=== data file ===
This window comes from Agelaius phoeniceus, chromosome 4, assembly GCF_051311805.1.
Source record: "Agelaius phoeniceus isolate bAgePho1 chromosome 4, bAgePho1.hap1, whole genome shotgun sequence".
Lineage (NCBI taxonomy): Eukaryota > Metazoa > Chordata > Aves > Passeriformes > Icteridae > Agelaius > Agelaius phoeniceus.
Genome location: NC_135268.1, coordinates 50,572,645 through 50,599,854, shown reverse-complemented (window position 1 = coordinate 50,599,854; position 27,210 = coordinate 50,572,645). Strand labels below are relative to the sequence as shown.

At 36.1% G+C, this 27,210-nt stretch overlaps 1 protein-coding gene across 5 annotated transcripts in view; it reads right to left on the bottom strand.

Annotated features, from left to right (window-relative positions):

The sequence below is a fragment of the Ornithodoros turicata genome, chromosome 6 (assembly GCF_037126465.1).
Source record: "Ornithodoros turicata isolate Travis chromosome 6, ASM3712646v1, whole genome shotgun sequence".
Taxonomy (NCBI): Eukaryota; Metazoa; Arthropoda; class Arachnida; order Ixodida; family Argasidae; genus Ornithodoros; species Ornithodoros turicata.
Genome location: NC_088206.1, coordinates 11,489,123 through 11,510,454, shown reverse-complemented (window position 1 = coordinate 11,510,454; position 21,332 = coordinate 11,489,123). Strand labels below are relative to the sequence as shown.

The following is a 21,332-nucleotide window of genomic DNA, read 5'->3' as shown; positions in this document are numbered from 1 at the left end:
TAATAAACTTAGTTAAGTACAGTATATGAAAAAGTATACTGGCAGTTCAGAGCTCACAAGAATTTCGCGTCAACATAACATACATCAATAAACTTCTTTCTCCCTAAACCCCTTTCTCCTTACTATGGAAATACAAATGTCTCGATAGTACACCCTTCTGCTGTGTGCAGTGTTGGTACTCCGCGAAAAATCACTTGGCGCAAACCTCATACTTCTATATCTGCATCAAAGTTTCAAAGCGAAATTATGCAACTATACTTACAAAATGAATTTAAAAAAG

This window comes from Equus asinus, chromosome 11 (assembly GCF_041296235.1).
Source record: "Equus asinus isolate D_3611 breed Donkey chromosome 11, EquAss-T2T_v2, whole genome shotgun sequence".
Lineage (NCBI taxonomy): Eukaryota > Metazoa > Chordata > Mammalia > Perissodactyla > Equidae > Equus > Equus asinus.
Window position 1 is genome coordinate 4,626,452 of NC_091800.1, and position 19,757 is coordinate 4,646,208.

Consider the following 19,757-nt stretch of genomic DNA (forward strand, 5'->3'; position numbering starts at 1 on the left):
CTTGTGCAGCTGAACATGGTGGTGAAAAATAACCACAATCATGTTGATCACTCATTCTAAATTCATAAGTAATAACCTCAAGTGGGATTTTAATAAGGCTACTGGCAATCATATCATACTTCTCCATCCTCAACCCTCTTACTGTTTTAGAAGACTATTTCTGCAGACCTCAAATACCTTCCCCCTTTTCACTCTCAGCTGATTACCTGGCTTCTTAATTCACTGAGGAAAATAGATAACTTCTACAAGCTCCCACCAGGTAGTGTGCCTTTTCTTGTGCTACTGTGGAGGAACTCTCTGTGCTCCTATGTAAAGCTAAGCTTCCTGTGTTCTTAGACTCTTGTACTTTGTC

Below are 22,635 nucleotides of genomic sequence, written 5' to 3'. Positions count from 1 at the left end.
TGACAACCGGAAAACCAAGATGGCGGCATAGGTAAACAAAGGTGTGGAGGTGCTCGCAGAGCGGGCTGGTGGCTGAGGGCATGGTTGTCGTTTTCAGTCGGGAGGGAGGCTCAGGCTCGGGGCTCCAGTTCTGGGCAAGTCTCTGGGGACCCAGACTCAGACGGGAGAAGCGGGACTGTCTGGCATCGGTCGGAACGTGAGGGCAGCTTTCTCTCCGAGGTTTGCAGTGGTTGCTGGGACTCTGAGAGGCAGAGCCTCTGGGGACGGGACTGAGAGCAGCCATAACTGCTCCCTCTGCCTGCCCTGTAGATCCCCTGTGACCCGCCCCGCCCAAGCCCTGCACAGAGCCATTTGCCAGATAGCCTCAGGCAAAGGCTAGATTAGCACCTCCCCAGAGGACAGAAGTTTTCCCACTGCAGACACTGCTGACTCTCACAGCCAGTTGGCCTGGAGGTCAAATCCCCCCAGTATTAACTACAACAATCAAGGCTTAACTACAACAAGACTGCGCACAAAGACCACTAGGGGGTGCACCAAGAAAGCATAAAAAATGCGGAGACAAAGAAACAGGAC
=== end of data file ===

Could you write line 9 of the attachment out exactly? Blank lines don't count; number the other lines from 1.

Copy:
Taxonomy (NCBI): Eukaryota; Metazoa; Arthropoda; class Arachnida; order Ixodida; family Argasidae; genus Ornithodoros; species Ornithodoros turicata.